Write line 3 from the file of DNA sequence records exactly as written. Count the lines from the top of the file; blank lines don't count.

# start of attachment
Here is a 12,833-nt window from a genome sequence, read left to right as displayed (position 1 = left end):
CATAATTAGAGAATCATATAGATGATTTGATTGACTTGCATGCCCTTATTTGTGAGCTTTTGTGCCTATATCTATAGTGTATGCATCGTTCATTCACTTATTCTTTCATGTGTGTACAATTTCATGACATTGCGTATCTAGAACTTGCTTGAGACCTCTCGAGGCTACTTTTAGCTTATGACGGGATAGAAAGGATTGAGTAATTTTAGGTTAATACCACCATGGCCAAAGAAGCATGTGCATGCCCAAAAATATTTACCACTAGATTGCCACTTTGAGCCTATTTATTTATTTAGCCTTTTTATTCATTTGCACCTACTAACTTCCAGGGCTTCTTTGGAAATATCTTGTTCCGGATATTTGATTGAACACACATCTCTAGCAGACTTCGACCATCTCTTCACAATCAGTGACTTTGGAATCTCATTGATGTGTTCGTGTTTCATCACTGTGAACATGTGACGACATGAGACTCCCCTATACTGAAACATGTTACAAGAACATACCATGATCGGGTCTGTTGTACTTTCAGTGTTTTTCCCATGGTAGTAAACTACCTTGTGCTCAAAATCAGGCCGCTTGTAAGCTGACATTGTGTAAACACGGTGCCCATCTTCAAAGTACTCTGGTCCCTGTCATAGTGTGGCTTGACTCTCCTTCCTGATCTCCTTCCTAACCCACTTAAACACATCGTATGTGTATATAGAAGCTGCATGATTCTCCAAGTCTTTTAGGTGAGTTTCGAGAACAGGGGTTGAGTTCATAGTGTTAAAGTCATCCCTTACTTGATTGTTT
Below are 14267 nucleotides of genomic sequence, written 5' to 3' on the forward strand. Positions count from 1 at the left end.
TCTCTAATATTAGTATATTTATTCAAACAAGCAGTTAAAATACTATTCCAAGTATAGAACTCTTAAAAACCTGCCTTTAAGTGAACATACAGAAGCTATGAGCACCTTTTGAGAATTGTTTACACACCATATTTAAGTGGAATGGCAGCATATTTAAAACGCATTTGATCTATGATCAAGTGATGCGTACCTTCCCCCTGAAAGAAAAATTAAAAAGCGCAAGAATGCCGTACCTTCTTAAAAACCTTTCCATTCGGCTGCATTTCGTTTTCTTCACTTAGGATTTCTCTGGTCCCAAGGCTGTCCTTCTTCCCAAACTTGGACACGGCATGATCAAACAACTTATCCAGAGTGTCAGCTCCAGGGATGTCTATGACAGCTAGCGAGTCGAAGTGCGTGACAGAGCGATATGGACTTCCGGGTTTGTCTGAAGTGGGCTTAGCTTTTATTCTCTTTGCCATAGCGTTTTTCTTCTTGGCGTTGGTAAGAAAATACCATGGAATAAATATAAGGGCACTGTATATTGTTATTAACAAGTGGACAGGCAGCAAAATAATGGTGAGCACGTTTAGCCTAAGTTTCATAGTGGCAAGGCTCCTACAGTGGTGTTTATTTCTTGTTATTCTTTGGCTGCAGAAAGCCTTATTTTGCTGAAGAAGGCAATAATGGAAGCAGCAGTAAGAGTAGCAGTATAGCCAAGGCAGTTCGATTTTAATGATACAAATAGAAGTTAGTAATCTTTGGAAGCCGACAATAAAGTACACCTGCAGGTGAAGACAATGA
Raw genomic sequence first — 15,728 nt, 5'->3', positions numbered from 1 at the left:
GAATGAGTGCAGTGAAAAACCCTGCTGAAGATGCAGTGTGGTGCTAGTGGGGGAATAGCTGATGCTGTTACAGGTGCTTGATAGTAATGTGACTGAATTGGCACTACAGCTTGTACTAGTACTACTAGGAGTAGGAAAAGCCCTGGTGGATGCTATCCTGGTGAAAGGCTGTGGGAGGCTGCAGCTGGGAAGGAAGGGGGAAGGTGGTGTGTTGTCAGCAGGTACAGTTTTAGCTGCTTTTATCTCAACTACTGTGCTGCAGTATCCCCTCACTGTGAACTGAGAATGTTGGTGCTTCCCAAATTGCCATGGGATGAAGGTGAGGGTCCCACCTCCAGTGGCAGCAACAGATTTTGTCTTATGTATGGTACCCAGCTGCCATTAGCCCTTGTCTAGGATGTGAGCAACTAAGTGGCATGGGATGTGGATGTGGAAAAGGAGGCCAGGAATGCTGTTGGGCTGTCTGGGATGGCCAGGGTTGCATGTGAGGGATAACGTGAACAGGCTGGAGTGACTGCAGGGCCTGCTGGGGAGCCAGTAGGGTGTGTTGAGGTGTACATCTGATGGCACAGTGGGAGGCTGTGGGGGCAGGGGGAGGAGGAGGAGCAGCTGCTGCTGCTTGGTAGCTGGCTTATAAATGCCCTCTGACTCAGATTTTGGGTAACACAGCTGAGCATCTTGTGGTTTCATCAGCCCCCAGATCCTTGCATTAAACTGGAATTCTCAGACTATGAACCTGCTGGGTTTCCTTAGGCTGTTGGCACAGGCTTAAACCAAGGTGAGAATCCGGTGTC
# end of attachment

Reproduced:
Below are 14267 nucleotides of genomic sequence, written 5' to 3' on the forward strand. Positions count from 1 at the left end.